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In re NTP, Inc.

Summarized by: 

Date Filed: 08-01-2011
Case #: 2010-1243, 2010-1254, 2010-1263, 2010-1274, 2010-1275, 2010-1276, 2010-1278
U.S. Court of Appeals, Federal Circuit; Before: Gajarsa, Clevenger, and Moore
Full Text Opinion: http://www.patentspostgrant.com/wp-content/uploads/2011/08/NTP-2.pdf

Patents: Upon reexamination claims are to be given their broadest reasonable interpretation consistent with the specification in light of the specification as it would be interpreted by one of ordinary skill in the art; a printed publication qualifies as prior art if one of ordinary skill in the art would have located the source after a reasonable search; uncorroborated testimony cannot be relied upon to establish a prior reduction-to-practice or conception date.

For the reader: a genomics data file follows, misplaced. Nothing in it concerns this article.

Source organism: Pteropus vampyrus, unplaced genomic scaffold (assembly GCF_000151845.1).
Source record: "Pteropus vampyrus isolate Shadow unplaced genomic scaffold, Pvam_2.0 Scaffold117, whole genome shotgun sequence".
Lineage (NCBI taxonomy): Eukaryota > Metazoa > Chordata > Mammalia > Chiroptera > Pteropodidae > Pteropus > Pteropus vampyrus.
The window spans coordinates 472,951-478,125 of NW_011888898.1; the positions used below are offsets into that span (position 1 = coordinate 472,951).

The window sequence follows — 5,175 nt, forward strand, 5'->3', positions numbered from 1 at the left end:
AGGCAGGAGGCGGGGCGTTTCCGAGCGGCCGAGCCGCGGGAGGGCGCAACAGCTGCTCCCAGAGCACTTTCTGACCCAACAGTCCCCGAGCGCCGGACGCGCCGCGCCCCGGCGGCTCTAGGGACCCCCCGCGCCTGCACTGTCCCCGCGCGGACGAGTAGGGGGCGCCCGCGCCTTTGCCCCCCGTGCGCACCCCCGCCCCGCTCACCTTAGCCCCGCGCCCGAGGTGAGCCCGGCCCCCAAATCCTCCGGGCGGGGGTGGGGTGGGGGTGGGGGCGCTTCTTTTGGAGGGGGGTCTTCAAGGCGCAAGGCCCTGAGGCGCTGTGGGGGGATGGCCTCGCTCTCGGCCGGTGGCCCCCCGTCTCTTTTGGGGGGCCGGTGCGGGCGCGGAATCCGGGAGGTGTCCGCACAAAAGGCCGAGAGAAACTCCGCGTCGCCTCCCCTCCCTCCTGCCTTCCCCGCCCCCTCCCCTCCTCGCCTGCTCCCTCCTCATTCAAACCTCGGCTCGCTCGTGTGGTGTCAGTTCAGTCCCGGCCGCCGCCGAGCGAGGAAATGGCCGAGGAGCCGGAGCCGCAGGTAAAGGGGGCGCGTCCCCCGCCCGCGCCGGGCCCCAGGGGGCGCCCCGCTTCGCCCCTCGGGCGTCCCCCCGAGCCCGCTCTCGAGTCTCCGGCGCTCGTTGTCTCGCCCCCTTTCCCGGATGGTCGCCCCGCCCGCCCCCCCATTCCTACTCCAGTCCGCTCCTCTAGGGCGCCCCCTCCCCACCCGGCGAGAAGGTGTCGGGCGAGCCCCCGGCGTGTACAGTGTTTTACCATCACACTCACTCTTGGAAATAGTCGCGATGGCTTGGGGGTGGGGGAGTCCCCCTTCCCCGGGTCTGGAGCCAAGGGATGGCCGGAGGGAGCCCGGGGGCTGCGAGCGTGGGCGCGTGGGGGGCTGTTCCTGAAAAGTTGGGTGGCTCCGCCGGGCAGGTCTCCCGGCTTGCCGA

Opinion (Moore): NTP, Inc. (“NTP”) appealed from the decision of the U.S. Patent and Trademark Office Board of Patent Appeals and Interferences (“BPAI”) rejecting the claims of United State patent nos. 5,436,960, 5,438,611, 5,479,472, 5,625,670, 5,631,946, 5,819,172, and 6,067,451 (collectively, “the NTP patents”) during reexamination. The Court of Appeals found that the BPAI had improperly defined the claim construction of terms “electronic mail message” and “electronic mail system” within the patents. The Court of Appeals stated that in reexamination “claims are to be given their broadest reasonable interpretation consistent with the specification … in light of the specification as it would be interpreted by one of ordinary skill in the art.” The Court of Appeals found that the BPAI’s constructions for the terms did not account for the specifications of the NTP patents nor the record evidence and therefore defined each term with a broader construction. The Court of Appeals disagreed with NTP’s second challenge finding that NTP had failed to prove a priority date prior to the references being cited as anticipating the NTP patents. The Court of Appeals held that uncorroborated testimony, as provided by NTP, could not be relied on to establish a prior reduction-to-practice or conception date. Finally, the Court of Appeals held that Telenor (a challenged printed publication) qualifies as prior art since one of ordinary skill in the art would locate Telenor after a reasonable search. The U.S. Court of Appeals for the Federal Circuit VACATED-IN-PART, REVERSED-IN-PART, and REMANDED the case.